Between 2015 and 2019, 778 unique employers applied for the funding of 2,029 participants. 1,310 of these participants engaged with 573 unique employers, remained active in the scheme with a total of €7.9 million being committed. Jobsplus paid a total of €5.6 million to beneficiaries till the end of 2019. No statistics are available for the 2020 second call.
Based on the Jobsplus annual report, in 2021, 1,757 applications were received, which was a threefold increase over 2020 where 580 applications were received. Of the applications received in 2021, 1,017 participants were placed in employment within 429 companies, with €8.8 million worth of grants contracted.
Furthermore, in between 2015 and 2021, 4.022 applications were received from 1,675 unique applicant employers. This resulted in 2,691 participants being employed through the scheme. 72% of individuals were employed in Malta, with 28% being employed in Gozo. The vast majority of these participants were between the age of 25 and 54 (71%). Of the entities benefitting, 71% were micro to medium enterprises, whilst 29% were large enterprises. €16.9 million has been contracted by the end of 2021, with €6.9 million being paid till the end of 2021 (Jobsplus, 2022).
Older people in employment (aged 55+)
|Applies to all businesses||
Public employment service
Social partners' role in designing the measure and form of involvement:
|Trade unions||Employers' organisations|
|Form||Not applicable||Not applicable|
Social partners' role in the implementation, monitoring and assessment phase:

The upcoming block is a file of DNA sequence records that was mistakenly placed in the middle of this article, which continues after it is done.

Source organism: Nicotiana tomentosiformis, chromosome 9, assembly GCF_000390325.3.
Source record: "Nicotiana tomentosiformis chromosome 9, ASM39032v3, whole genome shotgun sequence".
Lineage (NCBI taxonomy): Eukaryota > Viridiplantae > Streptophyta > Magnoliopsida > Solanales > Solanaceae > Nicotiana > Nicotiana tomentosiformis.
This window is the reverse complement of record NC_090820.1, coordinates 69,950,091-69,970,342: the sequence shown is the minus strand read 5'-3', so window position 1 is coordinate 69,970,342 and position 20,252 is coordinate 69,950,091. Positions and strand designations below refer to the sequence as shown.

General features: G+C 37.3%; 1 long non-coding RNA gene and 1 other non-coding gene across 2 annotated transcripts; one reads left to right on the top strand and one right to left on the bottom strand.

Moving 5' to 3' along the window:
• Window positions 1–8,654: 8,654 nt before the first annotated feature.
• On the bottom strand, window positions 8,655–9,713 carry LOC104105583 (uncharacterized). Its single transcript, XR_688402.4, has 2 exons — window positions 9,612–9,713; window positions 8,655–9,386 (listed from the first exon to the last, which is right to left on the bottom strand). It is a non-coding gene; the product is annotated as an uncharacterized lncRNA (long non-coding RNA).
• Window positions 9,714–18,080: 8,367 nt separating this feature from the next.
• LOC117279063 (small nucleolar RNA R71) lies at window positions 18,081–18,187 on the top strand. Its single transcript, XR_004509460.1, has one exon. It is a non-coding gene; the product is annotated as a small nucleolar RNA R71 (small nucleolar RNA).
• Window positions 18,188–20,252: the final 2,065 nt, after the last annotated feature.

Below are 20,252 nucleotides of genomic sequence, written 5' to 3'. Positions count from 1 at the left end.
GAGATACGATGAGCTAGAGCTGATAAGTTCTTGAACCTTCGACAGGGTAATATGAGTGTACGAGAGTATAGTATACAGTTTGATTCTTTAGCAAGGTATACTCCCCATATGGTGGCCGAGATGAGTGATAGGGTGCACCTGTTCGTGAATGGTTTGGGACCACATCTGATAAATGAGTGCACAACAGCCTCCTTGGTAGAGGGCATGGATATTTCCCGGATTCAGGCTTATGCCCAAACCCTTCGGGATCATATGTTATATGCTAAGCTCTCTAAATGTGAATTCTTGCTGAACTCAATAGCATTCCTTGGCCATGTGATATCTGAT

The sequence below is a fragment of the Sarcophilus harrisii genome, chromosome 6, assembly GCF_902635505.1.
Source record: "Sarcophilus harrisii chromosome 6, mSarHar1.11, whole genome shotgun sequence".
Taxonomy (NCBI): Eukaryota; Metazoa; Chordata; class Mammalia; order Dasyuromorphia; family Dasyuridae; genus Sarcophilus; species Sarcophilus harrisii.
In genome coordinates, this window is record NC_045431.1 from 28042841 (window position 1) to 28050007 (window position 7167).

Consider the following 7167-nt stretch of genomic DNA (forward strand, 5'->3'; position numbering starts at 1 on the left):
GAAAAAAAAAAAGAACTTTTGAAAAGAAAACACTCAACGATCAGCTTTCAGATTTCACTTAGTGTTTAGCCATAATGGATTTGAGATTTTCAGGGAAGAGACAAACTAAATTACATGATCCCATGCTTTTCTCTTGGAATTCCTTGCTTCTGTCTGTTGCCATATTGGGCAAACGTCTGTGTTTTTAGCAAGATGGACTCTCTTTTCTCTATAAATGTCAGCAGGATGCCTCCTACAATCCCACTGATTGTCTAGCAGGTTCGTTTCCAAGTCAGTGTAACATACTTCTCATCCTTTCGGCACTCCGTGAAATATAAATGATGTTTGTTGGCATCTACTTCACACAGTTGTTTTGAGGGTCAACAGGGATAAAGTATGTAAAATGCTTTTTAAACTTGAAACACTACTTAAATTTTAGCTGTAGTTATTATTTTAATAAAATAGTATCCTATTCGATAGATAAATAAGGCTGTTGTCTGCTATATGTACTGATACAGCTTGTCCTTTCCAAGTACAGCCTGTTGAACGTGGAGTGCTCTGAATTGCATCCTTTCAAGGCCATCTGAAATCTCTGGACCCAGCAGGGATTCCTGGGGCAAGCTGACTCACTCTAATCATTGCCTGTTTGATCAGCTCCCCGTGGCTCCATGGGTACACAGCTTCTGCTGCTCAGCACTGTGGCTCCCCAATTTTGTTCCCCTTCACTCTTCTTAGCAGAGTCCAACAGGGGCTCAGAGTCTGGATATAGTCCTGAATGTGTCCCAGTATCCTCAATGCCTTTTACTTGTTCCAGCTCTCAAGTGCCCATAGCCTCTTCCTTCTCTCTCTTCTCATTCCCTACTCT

The measure was developed by Jobsplus, a government employment and training agency. Social partners are represented on the Jobsplus' board, which includes representatives of Employer Associations, Unions, Government, and also the Commissioner for the Rights of Persons with a Disability.
No social partner's views to this measure are available. The 2019 Jobsplus annual report however notes that "75% of the target set for participation has been reached by the end of 2019 as 1,262 unique participants have been supported against a target of 1,675. In addition, the output indicator target in relation to participants aged over 54 has already been surpassed by 2019, since there are 152 unique participants in the scheme against the 2023 target of 75."
Eurofound (2020), Employment grant to promote access to employment , measure MT-2020-21/1044 (measures in Malta), EU PolicyWatch, Dublin, https://static.eurofound.europa.eu/covid19db/cases/MT-2020-21_1044.html
30 January 2023
Governments across the EU continue to implement policies to support citizens and businesses in the face of rising food and energy prices caused by the COVID-19 crisis and intensified by the war in Ukraine. This article summarises the policy responses as reported in Eurofound's EU PolicyWatch database from January to September 2022.Article
12 September 2022
Although the worldwide pandemic situation had already disrupted supply chains and triggered increases in energy and food prices in 2021, the situation deteriorated in 2022 with the Russian invasion of Ukraine.Article
12 September 2022
This article summarises the first policy responses that governments across the EU have started to implement to support companies affected by the rising prices, and those with commercial ties to Ukraine, Russia or Belarus.Article
Disclaimer: This information has not been subject to the full Eurofound evaluation, editorial and publication process.